Mortality in the use has decreased from 1860.1 per 100,000 to 798.7 per 100,000 since 1935 according to the CDC. The heart attack death rate was fairly flat between 1950 and 1980 then started decreasing. So, it is difficult to make a convincing argument that it is the decrease in fine particulate matter. http://www.cdc.gov/nchs/data/databriefs/db88.pdf
    Is this the secrete source EPA is using to for it’s PM2.5 excesses?

  5. Katherine says:

    The Huai River runs west to east and is regarded as the geographical dividing line between northern and southern China. In winter, the Chinese government provides free coal to residents north of the river to heat their homes.

    In denying coal to people who live south of the river, the Chinese government actually did them a favor. The researchers found that air pollution is 55 percent lower on the south side. They also estimated that life expectancy was five years lower on the north side because of the extra air pollution.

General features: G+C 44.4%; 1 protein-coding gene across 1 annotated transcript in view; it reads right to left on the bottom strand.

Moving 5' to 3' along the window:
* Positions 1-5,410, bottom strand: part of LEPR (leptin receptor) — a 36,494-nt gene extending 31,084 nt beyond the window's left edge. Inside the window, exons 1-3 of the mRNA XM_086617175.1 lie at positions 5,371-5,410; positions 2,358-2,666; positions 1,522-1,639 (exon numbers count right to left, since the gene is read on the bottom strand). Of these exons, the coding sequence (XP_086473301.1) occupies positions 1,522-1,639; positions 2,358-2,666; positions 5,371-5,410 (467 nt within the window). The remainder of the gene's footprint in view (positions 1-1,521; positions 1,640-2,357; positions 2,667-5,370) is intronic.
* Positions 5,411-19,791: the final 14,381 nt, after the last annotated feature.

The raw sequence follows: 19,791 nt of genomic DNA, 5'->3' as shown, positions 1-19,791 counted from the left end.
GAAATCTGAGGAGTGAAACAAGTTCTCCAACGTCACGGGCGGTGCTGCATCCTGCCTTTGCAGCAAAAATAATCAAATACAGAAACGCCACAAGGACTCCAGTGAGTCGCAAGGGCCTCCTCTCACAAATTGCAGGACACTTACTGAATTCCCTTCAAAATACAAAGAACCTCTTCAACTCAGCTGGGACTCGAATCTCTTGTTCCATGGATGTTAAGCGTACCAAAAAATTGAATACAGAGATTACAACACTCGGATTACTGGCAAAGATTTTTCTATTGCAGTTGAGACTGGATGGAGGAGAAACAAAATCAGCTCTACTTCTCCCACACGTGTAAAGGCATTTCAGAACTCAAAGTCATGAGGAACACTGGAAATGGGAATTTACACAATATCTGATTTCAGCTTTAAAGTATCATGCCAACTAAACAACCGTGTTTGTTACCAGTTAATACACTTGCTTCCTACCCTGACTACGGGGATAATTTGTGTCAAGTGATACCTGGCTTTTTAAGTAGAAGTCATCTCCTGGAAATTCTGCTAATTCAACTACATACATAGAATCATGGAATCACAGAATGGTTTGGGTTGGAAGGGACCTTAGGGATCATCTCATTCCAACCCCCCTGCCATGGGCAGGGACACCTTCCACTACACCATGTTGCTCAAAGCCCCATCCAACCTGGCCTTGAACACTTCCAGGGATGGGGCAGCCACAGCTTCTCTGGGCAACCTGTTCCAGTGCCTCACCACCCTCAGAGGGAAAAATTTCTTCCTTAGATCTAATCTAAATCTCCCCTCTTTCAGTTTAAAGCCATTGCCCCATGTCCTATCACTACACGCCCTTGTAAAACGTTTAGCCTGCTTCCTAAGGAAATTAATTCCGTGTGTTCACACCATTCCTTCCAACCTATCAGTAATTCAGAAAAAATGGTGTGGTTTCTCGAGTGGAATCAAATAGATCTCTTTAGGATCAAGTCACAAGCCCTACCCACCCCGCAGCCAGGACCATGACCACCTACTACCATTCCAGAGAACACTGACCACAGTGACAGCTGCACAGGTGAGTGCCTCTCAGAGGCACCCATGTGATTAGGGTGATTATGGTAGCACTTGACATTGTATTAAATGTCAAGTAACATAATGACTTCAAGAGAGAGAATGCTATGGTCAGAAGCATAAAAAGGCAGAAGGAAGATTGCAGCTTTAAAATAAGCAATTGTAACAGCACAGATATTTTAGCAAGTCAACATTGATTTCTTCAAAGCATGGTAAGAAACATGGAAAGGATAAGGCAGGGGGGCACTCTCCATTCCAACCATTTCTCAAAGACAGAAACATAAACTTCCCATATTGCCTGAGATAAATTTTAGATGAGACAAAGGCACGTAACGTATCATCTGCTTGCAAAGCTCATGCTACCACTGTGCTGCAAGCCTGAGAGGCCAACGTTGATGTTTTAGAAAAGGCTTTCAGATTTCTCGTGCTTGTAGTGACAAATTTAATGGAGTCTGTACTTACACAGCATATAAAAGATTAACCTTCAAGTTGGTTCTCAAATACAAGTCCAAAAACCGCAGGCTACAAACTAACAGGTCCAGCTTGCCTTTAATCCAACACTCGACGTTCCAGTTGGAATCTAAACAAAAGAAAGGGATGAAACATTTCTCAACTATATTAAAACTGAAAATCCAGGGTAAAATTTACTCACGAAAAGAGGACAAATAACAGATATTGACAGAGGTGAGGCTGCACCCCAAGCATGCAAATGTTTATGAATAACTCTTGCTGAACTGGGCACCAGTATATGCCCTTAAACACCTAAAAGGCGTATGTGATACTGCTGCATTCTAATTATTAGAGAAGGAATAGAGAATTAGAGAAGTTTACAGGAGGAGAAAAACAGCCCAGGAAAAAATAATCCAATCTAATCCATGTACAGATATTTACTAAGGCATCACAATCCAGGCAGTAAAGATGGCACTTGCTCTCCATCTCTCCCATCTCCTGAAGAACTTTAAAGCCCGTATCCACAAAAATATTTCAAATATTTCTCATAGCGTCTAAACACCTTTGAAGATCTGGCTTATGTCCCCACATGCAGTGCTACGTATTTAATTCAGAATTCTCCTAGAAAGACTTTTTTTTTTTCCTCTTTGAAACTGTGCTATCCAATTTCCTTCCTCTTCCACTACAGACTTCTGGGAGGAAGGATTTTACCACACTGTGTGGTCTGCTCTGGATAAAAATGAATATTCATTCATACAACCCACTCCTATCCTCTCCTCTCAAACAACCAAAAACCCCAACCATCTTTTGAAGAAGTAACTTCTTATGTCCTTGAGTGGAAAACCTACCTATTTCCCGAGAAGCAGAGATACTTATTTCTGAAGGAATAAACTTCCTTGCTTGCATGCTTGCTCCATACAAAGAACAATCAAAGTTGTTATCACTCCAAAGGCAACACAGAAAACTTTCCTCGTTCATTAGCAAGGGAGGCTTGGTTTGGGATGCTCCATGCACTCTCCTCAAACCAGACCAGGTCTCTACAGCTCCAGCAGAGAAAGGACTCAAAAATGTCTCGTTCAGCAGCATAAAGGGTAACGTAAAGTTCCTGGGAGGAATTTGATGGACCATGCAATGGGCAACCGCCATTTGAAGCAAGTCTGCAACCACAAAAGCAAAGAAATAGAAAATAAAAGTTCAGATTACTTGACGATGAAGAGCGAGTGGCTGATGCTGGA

Now I wonder how many more people would have died of cold if they hadn’t had that coal to heat their homes? What’s a shorter life expectancy vs not dying of hypothermia that winter? If the Chinese government had to distribute free coal, the recipients obviously couldn’t afford more expensive heating options.

  6. George says:

    The thing that strikes me about this article is that the research and emissions control requirements came much earlier than 1990. The issue of particulate emissions was a big subject in the early 1960′s, and emission controls were being installed across all industries by 1970. Catalytic converters were required on all automobiles and light trucks by the 1975 model year. 1990 was way after the fact.

  7. kadaka (KD Knoebel) says: